Kevin Durant vs. the Greats

Quiet as it’s been kept, Kevin Durant is having a career year (including the playoffs) in this most controversial season. He is better than he has ever been. In the regular season, his performance was under the radar because of what his former teammate Russell Westbrook did without him, and what his former teammate James Harden was doing in his rebirth.

Kevin Durant is the same and yet he is not. He is not. He has taken his brilliance and dropped it onto a championship contending team without much interruption or chaos.

Consider: In the regular season, Kevin Durant played less minutes, took less shots but made a career high 53.7% of his jumpers. Only three players were in the top-15 in scoring and field goal percentage: LeBron James, Karl-Anthony Towns, and KD. He was a 37.5% scorer on threes; Durant’s first year he couldn’t crack 30% from three. He rebounded the ball at a career high rate and recorded the second most assists of his career. He had more blocks than he ever has and the fewest amount of turnovers. His offensive rating was better than when he won the MVP (2014) and his defensive rating was tied for his second best.

This would have been a MVP year for Durant if not for Westbrook and Harden. Honestly, Durant should get some kind of award for having to listen to all the haters tear apart a decision he was entitled to make so he could have his best chance at a ring. Not to revisit the subject one more time but Durant would have had a chance at a title if he stayed in OKC but in Oakland he has the best chance of a title other than signing with the Cavs. And his offensive talent is a seamless fit with the Warriors identity.

But how does year ten of Durant stack up against other iconic scorers?

Michael Jordan in year ten only played 17 games, having just returned from baseball, so let’s look at year 11.

In 1995-96 Jordan played all 82. Like Durant, Jordan’s team was loaded with Scottie Pippen and Dennis Rodman. He had offense and defensive help. Jordan shot 49.5%, down from his career numbers of 50%+. He made 42.7% of his threes which was a career high and the only year he scratched the 40% club. He tied a career high in offensive rebounding and had the third best rebounding numbers he ever posted. His assists and steals were average for Jordan, not at the elite level he was known for. He averaged 30.4 points- and this boggles the mind- that is just the 6th highest point total of his career. His offensive rating was an ungodly 124 and his defensive rating is the same as Durant’s this year. Jordan still had a 33% usage rate, which eclipses what Durant is doing on a team with so many offensive weapons. Michael Jordan won the MVP that year and a NBA title.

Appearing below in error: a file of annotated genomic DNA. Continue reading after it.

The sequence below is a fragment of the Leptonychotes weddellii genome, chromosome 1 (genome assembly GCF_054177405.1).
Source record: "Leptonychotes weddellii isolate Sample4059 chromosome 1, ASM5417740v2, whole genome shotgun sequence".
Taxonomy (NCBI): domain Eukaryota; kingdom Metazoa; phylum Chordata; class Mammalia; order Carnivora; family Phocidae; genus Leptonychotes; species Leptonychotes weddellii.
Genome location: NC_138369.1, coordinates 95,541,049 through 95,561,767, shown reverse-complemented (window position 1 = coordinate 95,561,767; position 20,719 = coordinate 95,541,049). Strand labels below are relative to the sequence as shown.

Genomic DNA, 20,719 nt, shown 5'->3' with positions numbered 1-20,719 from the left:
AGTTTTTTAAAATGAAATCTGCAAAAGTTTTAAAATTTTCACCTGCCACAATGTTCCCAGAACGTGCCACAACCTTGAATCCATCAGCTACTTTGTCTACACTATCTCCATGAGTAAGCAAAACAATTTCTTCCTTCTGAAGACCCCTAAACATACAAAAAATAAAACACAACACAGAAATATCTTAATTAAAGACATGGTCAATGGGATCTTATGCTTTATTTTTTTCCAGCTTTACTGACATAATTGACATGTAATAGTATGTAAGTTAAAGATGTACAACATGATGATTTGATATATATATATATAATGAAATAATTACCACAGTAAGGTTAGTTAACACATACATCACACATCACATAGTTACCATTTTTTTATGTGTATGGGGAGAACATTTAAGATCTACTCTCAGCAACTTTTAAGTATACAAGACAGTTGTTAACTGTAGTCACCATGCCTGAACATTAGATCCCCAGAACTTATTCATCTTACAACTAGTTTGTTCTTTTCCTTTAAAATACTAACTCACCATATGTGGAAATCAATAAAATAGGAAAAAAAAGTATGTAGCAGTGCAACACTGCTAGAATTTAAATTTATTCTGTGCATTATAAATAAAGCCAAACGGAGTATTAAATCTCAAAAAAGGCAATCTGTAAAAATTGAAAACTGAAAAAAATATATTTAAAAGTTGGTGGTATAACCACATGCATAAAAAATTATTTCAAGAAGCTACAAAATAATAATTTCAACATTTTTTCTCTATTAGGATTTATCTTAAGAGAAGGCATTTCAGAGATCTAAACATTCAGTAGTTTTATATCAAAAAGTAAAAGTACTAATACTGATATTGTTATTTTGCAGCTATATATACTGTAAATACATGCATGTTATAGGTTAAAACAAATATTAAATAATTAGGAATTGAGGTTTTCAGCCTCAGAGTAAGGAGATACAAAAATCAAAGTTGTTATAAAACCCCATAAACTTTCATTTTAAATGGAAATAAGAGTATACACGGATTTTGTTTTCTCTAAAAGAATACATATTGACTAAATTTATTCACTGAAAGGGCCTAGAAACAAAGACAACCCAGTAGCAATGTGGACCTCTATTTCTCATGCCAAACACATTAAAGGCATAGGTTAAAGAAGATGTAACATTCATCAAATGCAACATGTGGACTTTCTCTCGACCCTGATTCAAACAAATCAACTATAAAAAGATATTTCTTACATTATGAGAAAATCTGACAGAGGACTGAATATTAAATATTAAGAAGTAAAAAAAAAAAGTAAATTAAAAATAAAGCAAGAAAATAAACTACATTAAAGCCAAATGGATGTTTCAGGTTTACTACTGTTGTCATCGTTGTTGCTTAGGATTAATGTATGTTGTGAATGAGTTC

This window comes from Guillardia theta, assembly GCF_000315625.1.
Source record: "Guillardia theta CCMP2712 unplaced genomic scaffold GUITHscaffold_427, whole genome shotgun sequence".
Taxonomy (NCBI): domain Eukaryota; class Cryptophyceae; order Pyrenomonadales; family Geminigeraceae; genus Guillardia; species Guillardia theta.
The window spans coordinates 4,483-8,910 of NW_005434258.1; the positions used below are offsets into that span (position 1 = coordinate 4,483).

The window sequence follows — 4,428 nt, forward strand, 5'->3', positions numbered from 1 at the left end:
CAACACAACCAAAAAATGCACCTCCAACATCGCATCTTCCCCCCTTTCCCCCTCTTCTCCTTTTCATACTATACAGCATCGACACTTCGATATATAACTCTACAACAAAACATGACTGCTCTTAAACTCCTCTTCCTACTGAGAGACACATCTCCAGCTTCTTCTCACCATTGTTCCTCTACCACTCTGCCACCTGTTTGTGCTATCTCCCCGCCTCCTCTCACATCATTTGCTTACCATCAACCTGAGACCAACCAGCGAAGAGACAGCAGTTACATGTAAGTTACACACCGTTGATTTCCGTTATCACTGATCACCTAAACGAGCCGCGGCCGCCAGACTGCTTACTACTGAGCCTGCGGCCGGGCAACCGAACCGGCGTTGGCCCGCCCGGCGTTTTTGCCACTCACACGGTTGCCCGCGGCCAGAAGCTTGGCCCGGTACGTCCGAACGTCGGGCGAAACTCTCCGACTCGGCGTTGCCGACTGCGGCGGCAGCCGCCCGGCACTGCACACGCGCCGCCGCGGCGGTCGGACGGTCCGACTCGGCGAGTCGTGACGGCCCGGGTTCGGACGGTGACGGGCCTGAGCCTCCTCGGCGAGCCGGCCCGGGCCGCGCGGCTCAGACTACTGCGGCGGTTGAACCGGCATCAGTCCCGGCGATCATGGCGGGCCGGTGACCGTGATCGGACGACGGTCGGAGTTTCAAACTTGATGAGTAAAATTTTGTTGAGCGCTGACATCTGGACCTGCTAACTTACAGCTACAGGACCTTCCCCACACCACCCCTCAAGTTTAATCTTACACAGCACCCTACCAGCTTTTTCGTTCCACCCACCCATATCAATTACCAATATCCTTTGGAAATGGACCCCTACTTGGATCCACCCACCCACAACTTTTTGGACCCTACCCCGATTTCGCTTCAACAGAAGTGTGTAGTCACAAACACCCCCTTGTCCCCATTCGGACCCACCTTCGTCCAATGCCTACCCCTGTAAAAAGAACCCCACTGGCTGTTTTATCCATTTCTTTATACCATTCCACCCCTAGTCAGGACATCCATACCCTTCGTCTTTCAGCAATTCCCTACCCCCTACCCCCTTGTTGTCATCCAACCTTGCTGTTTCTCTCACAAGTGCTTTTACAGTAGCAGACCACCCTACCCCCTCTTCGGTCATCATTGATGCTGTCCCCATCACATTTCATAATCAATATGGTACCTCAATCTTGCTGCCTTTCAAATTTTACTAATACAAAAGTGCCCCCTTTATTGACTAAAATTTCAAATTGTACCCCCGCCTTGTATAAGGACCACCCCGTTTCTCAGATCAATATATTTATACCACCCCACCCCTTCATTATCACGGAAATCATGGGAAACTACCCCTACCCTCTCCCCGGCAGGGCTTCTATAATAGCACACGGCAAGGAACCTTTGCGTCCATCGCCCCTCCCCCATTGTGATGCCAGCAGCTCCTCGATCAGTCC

We know Durant won’t win the MVP though he is having a MVP season. Winning the title is undetermined but he is doing his best to get that first one. He’ll probably average 30 in the Finals.

The other great scorer of the past two decades, Kobe Bryant, in year 10 (2005-06) played 80 games. His 45% on makes was a shade off his career high of 46.9% when he won his third title at the age of 23. He had a decent three ball at 34.7%, his third highest mark. He did have a career high in free throw shooting and he went to the line almost nine times a game. He had a career high as well in steals on route to 35.4 points per game, the most points in his career. But unlike Durant and Jordan, he didn’t have much on his team besides Lamar Odom. Smush Parker was the point guard. Kwame Brown was the center. His defensive rating was worse than Durant and Jordan, 105, and his offensive rating was worse too. His usage rate was a staggering 38.7% and he wasn’t in the playoffs long, one and done.

In every category, Durant is having a better year in his 10th season than Kobe but then again Durant has much more talent to work with than Bryant. Durant is playing with three  All-Stars. Bryant had zero All-Stars to feed the ball to.

It is important to note that after Bryant’s 10th year, he won two titles and after Jordan’s eleventh year, he won two titles. So it is clear that Kevin Durant is still in the part of his career where winning titles is probable, if not possible.

Durant’s 10th year is better than Jordan and Bryant in multiple categories: field goal percentage, rebounding, blocks. Will he match Michael Jordan and win a title?

In July, it would have been a ridiculous thing to say that Kevin Durant was going to be a better individual player. But he is. He is the best player on the Warriors. He will be the reason they win the title, if it happens. He did the right thing, regardless of if people like it or not. Oklahoma City was holding him back. He has arrived now and this is a Kevin Durant we haven’t seen before.